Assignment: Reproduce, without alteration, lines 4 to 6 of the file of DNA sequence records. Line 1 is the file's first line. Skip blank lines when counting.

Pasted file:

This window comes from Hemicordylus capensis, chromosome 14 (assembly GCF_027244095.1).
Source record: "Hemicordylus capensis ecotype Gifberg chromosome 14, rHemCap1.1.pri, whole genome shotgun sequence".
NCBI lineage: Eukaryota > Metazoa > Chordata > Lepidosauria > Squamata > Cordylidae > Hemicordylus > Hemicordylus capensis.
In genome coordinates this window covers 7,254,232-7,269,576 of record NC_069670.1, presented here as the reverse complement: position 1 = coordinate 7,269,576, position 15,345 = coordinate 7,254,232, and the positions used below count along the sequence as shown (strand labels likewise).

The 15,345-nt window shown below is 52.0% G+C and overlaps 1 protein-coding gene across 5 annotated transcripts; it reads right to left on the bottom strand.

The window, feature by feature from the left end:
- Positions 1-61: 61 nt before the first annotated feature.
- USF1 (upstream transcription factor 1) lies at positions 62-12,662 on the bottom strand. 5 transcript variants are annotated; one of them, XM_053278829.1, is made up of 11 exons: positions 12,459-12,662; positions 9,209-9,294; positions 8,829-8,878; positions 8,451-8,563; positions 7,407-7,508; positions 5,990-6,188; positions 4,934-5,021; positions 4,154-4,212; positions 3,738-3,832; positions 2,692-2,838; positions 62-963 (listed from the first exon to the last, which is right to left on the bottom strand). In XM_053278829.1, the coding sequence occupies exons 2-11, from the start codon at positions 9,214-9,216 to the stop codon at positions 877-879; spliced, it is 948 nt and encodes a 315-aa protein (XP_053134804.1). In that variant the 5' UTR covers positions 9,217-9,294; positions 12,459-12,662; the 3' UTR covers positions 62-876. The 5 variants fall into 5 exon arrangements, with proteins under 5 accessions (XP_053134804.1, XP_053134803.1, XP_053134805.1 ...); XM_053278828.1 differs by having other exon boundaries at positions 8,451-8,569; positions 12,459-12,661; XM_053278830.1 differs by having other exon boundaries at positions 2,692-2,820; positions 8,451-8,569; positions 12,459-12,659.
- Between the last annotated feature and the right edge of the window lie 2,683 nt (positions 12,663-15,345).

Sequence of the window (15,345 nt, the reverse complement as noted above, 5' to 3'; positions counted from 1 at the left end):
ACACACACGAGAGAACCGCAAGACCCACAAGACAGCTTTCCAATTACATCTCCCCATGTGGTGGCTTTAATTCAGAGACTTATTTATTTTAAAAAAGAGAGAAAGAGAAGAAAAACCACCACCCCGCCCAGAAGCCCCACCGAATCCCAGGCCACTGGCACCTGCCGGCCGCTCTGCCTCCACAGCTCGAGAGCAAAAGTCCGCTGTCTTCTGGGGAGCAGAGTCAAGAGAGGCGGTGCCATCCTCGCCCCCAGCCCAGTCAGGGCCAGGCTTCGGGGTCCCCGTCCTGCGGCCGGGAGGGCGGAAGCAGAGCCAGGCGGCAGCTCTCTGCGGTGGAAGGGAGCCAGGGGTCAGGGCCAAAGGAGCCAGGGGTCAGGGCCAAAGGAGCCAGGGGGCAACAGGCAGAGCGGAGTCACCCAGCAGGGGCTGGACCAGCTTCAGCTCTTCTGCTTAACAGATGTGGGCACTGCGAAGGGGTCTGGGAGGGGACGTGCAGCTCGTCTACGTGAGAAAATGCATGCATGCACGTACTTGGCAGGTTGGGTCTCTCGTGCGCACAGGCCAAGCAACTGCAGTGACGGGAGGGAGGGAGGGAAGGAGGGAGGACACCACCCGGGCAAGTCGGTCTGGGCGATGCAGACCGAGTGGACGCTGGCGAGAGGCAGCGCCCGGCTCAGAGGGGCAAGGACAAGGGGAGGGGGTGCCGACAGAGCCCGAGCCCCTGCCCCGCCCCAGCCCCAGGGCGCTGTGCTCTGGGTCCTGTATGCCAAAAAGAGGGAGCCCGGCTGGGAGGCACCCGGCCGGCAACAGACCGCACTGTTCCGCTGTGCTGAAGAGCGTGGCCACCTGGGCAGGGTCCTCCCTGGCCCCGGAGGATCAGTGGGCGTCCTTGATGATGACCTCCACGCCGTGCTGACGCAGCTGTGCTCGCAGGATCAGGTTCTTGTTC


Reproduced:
In genome coordinates this window covers 7,254,232-7,269,576 of record NC_069670.1, presented here as the reverse complement: position 1 = coordinate 7,269,576, position 15,345 = coordinate 7,254,232, and the positions used below count along the sequence as shown (strand labels likewise).

The 15,345-nt window shown below is 52.0% G+C and overlaps 1 protein-coding gene across 5 annotated transcripts; it reads right to left on the bottom strand.

The window, feature by feature from the left end: